(CNSNews.com) - In line with Defense Secretary Chuck Hagel's order for troops to have their workplaces searched for "degrading or offensive" materials -- part of an attempt to curb sexual assault in the military -- the Navy will inspect even its bathrooms.
While what's degrading or offensive is open to interpretation, the material can include song lyrics and "inappropriate cartoons."
In a memo sent on June 13, Navy Secretary Ray Mabus ordered that all sailors, Marines, cadets and civilian employees have their workplaces searched by June 28.
The "comprehensive visual inspections" of the workspaces conducted by commanding officers will "ensure they are free from materials that create a degrading, hostile, or offensive work environment."
Such items are "contraband," the memo says.
According to the order, "Workplaces include but are not limited to: Office buildings, facilities, naval vessels, aircraft, government vehicles, hangars, ready rooms, conference rooms, individual offices, cubicles, storage rooms, tool and equipment rooms, workshops, break rooms, galleys, recreation areas, Navy and Marine Corps Exchanges, and heads."
"Individuals conducting the inspection will immediately seize and document any contraband discovered during the course of workplace inspections," the memo says.
"Contraband includes materials that are patently lewd, lascivious, obscene, or pornographic, as well as supremacist images, publications, or materials," it says.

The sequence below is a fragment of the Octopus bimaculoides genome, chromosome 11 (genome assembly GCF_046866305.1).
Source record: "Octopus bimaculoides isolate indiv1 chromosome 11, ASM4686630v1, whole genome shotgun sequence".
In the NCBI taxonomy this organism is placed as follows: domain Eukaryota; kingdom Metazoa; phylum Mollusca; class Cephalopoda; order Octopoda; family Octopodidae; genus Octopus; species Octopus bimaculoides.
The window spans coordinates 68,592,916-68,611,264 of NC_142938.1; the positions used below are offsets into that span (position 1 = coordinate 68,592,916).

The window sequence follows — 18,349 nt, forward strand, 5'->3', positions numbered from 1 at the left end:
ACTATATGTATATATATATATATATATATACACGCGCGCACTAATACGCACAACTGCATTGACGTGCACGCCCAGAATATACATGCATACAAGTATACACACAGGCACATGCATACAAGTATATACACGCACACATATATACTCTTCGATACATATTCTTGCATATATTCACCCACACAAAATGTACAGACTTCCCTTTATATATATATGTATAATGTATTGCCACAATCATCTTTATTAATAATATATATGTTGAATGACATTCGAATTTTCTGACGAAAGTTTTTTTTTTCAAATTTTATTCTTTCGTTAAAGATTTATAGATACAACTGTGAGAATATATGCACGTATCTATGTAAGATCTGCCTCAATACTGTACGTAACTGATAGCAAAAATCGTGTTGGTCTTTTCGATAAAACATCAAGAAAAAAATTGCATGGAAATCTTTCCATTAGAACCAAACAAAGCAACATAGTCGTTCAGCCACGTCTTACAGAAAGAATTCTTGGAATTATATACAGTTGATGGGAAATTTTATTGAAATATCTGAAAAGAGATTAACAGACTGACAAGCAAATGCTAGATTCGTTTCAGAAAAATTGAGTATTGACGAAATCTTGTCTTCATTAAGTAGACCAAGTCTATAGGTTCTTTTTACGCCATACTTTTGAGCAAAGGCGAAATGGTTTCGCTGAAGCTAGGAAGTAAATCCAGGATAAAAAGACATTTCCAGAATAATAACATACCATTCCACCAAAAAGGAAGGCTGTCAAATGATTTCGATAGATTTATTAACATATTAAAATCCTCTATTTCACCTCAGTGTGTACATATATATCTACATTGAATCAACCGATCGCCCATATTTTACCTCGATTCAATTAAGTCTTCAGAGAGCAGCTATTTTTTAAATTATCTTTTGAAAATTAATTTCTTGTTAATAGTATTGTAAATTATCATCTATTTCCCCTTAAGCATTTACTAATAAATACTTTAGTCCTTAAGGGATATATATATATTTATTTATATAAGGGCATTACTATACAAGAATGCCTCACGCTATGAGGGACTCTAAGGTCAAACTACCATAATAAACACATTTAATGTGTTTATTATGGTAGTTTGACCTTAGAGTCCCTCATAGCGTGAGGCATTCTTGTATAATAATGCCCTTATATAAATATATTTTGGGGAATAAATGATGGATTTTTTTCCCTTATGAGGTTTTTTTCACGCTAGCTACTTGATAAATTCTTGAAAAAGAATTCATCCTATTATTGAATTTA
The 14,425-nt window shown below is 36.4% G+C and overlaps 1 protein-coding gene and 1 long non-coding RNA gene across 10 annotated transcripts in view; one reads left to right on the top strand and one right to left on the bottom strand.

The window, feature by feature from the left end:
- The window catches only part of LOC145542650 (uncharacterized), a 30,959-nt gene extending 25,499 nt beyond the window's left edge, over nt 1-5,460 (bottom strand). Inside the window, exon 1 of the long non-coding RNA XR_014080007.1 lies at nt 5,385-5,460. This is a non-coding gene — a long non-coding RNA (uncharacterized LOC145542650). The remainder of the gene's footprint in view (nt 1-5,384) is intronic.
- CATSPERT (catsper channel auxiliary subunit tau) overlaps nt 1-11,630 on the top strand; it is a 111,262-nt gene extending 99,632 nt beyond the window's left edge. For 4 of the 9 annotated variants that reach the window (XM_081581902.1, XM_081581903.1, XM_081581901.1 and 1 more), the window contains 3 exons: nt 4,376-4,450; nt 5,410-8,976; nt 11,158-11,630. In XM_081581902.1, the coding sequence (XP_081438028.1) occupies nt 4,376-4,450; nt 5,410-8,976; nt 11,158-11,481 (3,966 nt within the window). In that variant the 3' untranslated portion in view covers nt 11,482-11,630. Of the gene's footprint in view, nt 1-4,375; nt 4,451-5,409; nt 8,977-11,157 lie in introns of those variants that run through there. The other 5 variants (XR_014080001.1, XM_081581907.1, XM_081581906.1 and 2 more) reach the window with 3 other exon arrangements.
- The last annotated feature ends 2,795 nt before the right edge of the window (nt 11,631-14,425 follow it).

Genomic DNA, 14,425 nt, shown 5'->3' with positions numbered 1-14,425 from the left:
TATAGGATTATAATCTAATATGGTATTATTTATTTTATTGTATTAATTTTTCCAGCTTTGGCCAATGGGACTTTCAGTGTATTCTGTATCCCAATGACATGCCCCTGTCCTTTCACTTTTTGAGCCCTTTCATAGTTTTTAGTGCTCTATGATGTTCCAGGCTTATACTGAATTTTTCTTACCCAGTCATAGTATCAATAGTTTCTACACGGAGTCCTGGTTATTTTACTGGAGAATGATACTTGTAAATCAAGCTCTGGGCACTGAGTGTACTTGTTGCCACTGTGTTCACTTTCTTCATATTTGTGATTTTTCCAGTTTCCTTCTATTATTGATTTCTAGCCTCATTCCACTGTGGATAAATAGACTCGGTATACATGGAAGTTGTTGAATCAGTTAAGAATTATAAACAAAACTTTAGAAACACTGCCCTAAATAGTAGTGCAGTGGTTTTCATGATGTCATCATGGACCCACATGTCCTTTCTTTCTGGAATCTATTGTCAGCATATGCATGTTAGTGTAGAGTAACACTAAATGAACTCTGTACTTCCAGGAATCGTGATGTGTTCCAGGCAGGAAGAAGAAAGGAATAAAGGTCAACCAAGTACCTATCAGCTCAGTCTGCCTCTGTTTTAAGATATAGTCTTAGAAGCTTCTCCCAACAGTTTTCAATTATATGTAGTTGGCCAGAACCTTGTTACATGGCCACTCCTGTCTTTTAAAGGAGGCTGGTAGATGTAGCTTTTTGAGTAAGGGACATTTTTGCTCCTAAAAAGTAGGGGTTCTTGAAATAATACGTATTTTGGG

Those items can include song lyrics, "inappropriate cartoons," pictures with "inappropriate comments," and "unprofessional" calendars or posters, according to a spreadsheet template provided to commanders to record their findings.
The searches are a result of an order by Defense Secretary Hagel, after a Pentagon survey found that approximately 26,000 Service members experienced "some form" of sexual assault in 2012.
"[F]ostering a command climate free of all forms of unlawful discrimination, including sexual harassment, is essential to maintaining high morale, good order, discipline, and readiness," Maybus's memo says.
The definition of what constitutes degrading or offensive material is broad, and if there is doubt, the inspectors are advised to remove items anyway.
Items that "a reasonable person would consider degrading or offensive," will be removed and documented. Personnel can face disciplinary action if they do not comply.
According to the memo, "Degrading or offensive material includes, but is not limited to, documents, logs, books, pictures, photographs, calendars, posters, magazines, videos, props, displays, or other media, including electronic media, that contain inappropriate depictions and are detrimental to a professional working environment."
"If there is doubt as to whether material is degrading or offensive," the memo says, "the individual conducting the inspection shall remove the material from the workplace to ensure a professional work environment."
"For purposes of this specific inspection," Sailors and Marines will not have their personal items searched. Barracks, rooms, computers, lockers, cars, and cell phones will be off limits to inspectors.
The results of the inspections must be reported by July 12, 2013, submitted to the Office of the Secretary of the Navy.
The searches will continue regularly -- more than once a year, according to the memo.
All branches of the military are under orders to remove inappropriate materials from work spaces, but the Air Force has made an exception for some of the pin-up art of World War II.
According to a December 2012 Dayton Daily News report, paintings of voluptuous women will not be removed from the nose cones of old planes at the National Museum of the U.S. Air Force at Wright-Patterson Air Force Base.
"That's our history," Col. Cassie Varlow, commander of the 88th Air Base Wing, was quoted as saying.